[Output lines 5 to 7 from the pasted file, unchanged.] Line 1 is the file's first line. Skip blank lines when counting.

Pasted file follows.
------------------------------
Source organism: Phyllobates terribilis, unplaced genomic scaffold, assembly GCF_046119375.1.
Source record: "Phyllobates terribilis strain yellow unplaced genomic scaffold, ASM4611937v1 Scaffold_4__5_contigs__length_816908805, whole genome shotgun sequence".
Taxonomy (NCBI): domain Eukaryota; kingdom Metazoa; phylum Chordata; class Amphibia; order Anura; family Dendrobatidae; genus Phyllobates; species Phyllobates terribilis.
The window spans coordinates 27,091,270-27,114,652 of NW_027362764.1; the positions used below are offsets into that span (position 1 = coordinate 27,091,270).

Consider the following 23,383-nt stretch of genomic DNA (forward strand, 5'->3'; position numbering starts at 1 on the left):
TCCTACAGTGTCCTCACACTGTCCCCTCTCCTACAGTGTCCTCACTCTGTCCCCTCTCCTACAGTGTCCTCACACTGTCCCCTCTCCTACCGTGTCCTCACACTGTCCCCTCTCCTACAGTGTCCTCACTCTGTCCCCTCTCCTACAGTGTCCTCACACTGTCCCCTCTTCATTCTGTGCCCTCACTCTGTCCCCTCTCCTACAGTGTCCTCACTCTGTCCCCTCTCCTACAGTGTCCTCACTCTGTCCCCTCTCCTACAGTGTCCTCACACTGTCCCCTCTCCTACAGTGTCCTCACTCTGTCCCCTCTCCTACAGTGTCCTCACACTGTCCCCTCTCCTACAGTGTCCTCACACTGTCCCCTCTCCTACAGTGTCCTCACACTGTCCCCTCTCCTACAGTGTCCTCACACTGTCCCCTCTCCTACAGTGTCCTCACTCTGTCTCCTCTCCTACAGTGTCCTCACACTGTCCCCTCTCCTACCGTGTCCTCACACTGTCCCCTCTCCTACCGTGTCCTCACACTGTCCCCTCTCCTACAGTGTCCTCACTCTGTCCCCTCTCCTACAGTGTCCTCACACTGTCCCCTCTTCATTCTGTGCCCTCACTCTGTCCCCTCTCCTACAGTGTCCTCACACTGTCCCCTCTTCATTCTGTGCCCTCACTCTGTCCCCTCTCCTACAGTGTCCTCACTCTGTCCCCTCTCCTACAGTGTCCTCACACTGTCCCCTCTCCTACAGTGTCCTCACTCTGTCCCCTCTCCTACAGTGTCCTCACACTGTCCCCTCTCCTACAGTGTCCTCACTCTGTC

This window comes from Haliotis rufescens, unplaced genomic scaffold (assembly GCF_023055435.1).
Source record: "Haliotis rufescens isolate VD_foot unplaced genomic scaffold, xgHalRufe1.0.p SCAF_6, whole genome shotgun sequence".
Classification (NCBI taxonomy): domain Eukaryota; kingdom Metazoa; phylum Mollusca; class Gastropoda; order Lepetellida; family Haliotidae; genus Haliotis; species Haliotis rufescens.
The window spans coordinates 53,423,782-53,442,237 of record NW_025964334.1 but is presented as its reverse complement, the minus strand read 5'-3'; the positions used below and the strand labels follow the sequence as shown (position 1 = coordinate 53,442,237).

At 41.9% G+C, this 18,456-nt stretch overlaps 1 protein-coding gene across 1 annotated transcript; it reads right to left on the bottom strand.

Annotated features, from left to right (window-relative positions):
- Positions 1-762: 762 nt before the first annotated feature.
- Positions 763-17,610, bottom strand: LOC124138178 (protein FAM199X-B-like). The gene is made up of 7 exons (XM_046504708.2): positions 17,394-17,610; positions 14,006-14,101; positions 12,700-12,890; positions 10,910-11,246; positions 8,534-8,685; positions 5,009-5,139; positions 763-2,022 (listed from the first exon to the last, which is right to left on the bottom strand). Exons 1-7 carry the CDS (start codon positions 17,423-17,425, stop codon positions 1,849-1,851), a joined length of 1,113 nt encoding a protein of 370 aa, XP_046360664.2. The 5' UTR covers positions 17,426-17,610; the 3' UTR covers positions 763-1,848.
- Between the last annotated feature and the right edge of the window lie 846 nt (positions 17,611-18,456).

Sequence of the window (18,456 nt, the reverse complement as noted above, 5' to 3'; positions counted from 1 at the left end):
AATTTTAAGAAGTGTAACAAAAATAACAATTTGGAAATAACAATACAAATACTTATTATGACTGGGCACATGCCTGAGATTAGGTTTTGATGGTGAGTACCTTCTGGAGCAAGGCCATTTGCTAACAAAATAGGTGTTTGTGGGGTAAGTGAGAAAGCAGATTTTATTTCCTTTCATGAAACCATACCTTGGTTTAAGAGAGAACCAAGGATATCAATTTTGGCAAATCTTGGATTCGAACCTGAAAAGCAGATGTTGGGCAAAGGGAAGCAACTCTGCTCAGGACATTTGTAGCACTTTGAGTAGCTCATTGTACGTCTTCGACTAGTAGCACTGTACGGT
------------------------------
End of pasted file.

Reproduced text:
Consider the following 23,383-nt stretch of genomic DNA (forward strand, 5'->3'; position numbering starts at 1 on the left):
TCCTACAGTGTCCTCACACTGTCCCCTCTCCTACAGTGTCCTCACTCTGTCCCCTCTCCTACAGTGTCCTCACACTGTCCCCTCTCCTACCGTGTCCTCACACTGTCCCCTCTCCTACAGTGTCCTCACTCTGTCCCCTCTCCTACAGTGTCCTCACACTGTCCCCTCTTCATTCTGTGCCCTCACTCTGTCCCCTCTCCTACAGTGTCCTCACTCTGTCCCCTCTCCTACAGTGTCCTCACTCTGTCCCCTCTCCTACAGTGTCCTCACACTGTCCCCTCTCCTACAGTGTCCTCACTCTGTCCCCTCTCCTACAGTGTCCTCACACTGTCCCCTCTCCTACAGTGTCCTCACACTGTCCCCTCTCCTACAGTGTCCTCACACTGTCCCCTCTCCTACAGTGTCCTCACACTGTCCCCTCTCCTACAGTGTCCTCACTCTGTCTCCTCTCCTACAGTGTCCTCACACTGTCCCCTCTCCTACCGTGTCCTCACACTGTCCCCTCTCCTACCGTGTCCTCACACTGTCCCCTCTCCTACAGTGTCCTCACTCTGTCCCCTCTCCTACAGTGTCCTCACACTGTCCCCTCTTCATTCTGTGCCCTCACTCTGTCCCCTCTCCTACAGTGTCCTCACACTGTCCCCTCTTCATTCTGTGCCCTCACTCTGTCCCCTCTCCTACAGTGTCCTCACTCTGTCCCCTCTCCTACAGTGTCCTCACACTGTCCCCTCTCCTACAGTGTCCTCACTCTGTCCCCTCTCCTACAGTGTCCTCACACTGTCCCCTCTCCTACAGTGTCCTCACTCTGTC

This window comes from Haliotis rufescens, unplaced genomic scaffold (assembly GCF_023055435.1).